Alfalfa is one of the most popular hay crops in the world. It produces many stems from each root and stalk, giving the plants a bushy appearance. The stems produce many leaflets, and each leaflet consists of three dark green oval leaves. Alfalfa flowers are a cluster of many very small tightly packed flowers, typically a shade of purple. Alfalfa is usually harvested right before or right after the plants start to flower. Because alfalfa grows quickly, it can be cut and harvested multiple times during the summer. Most alfalfa in Central Montana is irrigated, but there are sometimes stands of dryland alfalfa as well.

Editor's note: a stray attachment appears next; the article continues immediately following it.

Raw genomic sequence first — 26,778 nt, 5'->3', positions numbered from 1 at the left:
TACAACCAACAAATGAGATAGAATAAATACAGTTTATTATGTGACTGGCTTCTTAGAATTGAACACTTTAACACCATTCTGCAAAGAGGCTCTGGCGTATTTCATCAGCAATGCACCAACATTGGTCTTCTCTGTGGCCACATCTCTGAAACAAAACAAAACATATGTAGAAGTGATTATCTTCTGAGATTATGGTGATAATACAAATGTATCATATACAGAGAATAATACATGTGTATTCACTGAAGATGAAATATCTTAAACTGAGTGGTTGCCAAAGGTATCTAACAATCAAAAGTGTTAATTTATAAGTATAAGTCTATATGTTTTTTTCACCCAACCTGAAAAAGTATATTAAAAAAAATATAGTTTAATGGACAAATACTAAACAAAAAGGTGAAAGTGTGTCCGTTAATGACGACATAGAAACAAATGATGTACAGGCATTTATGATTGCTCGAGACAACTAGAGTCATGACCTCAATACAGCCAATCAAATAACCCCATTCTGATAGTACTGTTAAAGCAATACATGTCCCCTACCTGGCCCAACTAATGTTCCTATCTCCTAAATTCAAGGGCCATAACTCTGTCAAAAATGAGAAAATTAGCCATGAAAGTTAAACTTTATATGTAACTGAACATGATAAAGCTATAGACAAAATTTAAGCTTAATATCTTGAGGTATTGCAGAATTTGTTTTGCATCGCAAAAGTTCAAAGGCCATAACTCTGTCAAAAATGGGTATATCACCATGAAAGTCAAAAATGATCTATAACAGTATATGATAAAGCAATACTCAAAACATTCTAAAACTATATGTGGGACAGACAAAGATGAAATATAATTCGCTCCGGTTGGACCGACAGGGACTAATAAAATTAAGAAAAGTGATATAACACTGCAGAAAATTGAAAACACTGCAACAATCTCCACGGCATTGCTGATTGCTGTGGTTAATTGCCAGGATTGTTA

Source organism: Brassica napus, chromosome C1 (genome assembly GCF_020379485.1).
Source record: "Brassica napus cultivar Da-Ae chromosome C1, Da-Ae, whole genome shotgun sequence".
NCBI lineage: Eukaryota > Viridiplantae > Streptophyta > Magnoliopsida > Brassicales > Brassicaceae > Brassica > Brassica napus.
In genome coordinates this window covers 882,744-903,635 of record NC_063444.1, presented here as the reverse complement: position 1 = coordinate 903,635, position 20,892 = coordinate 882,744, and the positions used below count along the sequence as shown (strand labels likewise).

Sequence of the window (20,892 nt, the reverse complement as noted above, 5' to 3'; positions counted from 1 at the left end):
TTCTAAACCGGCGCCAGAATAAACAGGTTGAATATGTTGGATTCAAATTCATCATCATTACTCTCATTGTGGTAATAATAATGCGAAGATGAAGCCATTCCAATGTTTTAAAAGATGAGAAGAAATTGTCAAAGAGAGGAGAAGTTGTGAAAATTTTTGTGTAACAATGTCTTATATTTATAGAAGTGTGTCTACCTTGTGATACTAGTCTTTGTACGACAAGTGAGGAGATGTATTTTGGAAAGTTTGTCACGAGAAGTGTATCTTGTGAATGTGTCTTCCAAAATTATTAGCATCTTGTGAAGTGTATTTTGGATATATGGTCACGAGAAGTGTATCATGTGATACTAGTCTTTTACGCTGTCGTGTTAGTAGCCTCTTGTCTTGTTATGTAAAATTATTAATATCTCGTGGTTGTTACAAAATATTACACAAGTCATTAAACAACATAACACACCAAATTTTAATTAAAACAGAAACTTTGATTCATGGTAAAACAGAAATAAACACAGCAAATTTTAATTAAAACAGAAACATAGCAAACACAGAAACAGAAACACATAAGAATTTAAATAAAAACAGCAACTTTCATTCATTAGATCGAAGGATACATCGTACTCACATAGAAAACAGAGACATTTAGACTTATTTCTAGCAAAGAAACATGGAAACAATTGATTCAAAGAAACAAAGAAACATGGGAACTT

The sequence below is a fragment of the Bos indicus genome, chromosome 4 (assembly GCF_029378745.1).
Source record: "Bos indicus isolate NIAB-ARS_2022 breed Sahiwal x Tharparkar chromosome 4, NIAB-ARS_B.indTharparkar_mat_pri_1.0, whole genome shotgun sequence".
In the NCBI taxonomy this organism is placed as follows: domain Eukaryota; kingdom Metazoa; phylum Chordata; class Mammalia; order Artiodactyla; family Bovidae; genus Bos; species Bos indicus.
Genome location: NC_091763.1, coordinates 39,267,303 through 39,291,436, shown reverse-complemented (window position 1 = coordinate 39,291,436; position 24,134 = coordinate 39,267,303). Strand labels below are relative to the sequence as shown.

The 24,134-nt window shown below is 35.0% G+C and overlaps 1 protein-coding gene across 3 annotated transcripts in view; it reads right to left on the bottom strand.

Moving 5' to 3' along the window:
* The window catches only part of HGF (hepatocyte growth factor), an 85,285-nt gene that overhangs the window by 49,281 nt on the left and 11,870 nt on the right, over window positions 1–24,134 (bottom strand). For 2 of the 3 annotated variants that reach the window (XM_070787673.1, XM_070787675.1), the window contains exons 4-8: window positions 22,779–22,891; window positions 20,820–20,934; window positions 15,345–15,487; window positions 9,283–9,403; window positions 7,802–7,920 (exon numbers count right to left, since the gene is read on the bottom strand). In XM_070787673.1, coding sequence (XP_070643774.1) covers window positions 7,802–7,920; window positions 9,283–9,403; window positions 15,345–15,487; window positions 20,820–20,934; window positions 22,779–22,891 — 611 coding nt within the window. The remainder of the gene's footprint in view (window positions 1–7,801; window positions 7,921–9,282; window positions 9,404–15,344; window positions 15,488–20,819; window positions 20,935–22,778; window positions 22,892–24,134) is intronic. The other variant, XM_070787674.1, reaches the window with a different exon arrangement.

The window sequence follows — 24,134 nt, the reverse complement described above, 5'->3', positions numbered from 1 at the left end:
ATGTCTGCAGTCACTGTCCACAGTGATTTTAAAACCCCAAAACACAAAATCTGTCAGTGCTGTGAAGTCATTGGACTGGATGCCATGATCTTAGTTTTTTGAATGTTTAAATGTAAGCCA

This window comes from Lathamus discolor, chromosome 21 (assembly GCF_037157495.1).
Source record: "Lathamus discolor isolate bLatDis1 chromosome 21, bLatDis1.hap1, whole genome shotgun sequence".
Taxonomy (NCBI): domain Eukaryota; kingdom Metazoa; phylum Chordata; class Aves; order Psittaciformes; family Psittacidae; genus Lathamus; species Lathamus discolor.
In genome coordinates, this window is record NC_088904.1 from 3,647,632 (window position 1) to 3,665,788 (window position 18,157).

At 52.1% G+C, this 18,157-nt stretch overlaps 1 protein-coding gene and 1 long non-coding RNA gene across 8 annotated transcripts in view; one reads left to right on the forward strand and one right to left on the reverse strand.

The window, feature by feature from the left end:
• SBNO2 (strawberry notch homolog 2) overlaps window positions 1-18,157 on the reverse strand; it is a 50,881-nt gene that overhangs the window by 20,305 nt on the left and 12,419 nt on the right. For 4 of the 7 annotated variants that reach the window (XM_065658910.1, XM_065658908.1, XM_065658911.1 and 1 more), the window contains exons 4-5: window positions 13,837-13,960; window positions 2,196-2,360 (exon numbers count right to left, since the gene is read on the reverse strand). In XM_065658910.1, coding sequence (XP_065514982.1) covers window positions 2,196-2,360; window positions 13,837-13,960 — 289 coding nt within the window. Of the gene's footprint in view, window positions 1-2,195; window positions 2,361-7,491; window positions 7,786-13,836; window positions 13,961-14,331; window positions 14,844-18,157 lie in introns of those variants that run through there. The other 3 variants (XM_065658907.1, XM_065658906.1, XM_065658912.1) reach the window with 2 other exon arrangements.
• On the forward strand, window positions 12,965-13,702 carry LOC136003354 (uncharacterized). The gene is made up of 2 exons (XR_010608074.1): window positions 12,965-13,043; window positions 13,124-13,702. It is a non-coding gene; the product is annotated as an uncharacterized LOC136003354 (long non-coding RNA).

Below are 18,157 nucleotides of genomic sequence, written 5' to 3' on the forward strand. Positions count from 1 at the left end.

One of the most popular livestock feeds, alfalfa can be used as hay or silage to feed cattle, horses, sheep, etc. To make hay, the plant is left in windrows to dry after it is cut. A few days after cutting, the farmer gathers the hay (usually in bales) and stores it for feed during the winter. For silage, the farmer gathers the cut hay immediately and stores it in an airtight container (often huge bags, silos, or piles wrapped in plastic). Silage ferments slightly, which preserves it through the winter and introduces healthy gut bacteria into the livestock’s diet.

Central Montana Alfalfa

Scientific Name

Medicago sativa

Growing Season

Long-term perennial, usually lasts 4-5 years. Multiple harvests each summer, either late bud or early bloom.


182,000 tons in Cascade, Chouteau and Judith Basin Counties. 3.96 million tons in all of Montana.